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  Section: Plant Nutrition » Macronutrients » Calcium
 
 
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Interactions with Phytohormones

 
     
 
Content
Historical Information
  Determination of Essentiality
Functions in Plants
  Effects on Membranes
  Role in Cell Walls
  Effects on Enzymes
  Interactions with Phytohormones
  Other Effects
Diagnosis of Calcium Status in Plants
  Symptoms of Deficiency and Excess
  Concentrations of Calcium in Plants
    - Forms of Calcium Compounds
    - Distribution of Calcium in Plants
    - Calcicole and Calcifuge Species
    - Critical Concentrations of Calcium
    - Tabulated Data of Concentrations by Crops
Assessment of Calcium Status in Soils
  Forms of Calcium in Soil
  Soil Tests
  Tabulated Data on Calcium Contents in Soils
Fertilizers for Calcium
  Kinds of Fertilizer
  Application of Calcium Fertilizers
References
 


An involvement of calcium in the actions of phytohormones seems likely as root growth ceases within only a few hours of the removal of calcium from a nutrient solution (22). The element appears to be involved in cell division and in cell elongation (27) and is linked to the action of auxins. The loosening of cellulose microfibrils in the cell wall is controlled by auxins, giving rise to excretion of protons into the cell wall. Calcium is involved in this process, as discussed earlier. Furthermore, auxin is involved in calcium transport in plants, and treatment of plants with the indoleacetic acid (IAA) transport inhibitor, 2,3,5-triiodobenzoic acid (TIBA), results in restricted calcium transport into the treated tissue (28). As the relationship is a two-way process, it cannot be confirmed easily if calcium is required for the action of IAA or if the action of IAA gives rise to cell growth, and consequent cell wall development, with the extra pectic material in the cell wall then acting as a sink for calcium. It is also possible that IAA influences the development of xylem in the treated tissue (29).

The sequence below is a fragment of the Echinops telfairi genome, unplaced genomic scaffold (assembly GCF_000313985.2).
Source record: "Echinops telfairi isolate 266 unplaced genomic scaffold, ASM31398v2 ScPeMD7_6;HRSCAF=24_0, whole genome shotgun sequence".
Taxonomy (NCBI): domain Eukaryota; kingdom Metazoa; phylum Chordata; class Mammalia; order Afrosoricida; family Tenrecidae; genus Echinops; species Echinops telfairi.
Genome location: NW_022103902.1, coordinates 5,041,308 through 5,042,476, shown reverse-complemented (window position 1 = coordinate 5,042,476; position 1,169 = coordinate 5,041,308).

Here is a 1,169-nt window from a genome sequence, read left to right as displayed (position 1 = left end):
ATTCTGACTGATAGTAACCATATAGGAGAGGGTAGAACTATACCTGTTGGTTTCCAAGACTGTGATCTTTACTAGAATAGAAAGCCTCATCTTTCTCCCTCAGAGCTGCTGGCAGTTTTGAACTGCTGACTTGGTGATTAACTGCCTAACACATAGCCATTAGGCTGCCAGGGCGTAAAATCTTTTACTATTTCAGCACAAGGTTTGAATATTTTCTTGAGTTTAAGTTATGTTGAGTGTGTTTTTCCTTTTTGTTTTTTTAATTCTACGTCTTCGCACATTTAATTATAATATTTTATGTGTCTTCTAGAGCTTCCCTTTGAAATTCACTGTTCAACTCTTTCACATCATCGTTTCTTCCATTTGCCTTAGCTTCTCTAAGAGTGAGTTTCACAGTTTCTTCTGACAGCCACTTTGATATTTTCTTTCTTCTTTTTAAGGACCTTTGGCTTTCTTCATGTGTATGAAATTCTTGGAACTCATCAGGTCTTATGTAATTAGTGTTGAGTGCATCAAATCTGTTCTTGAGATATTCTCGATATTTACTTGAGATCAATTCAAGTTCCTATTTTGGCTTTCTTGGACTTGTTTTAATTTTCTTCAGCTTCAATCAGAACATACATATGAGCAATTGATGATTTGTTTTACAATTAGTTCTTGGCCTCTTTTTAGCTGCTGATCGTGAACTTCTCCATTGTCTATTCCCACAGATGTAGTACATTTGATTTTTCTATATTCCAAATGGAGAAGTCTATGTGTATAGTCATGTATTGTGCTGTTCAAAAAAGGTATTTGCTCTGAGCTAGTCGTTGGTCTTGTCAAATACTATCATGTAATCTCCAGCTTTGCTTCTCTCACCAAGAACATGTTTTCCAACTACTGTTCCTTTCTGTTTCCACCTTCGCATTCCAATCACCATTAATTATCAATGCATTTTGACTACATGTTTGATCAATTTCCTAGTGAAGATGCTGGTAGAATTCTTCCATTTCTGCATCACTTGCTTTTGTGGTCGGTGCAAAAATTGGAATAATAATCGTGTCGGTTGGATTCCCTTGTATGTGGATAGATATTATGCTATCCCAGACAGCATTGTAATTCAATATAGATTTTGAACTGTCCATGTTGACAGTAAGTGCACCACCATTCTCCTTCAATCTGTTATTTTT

Increase in shoot concentrations of abscisic acid (ABA) following imposition of water-deficit stress leads to increased cytoplasmic concentration of Ca2+ in guard cells, an increase that precedes stomatal closure (24). Further evidence for an involvement of calcium with phytohormones has come from the observation that senescence in maize (Zea mays L.) leaves can be slowed by supplying either Ca2+ or cytokinin, with the effects being additive (30). There is also a relationship between membrane permeability, which is strongly affected by calcium content and ethylene biosynthesis in fruit ripening (31).



 
     
 
 
     



     
 
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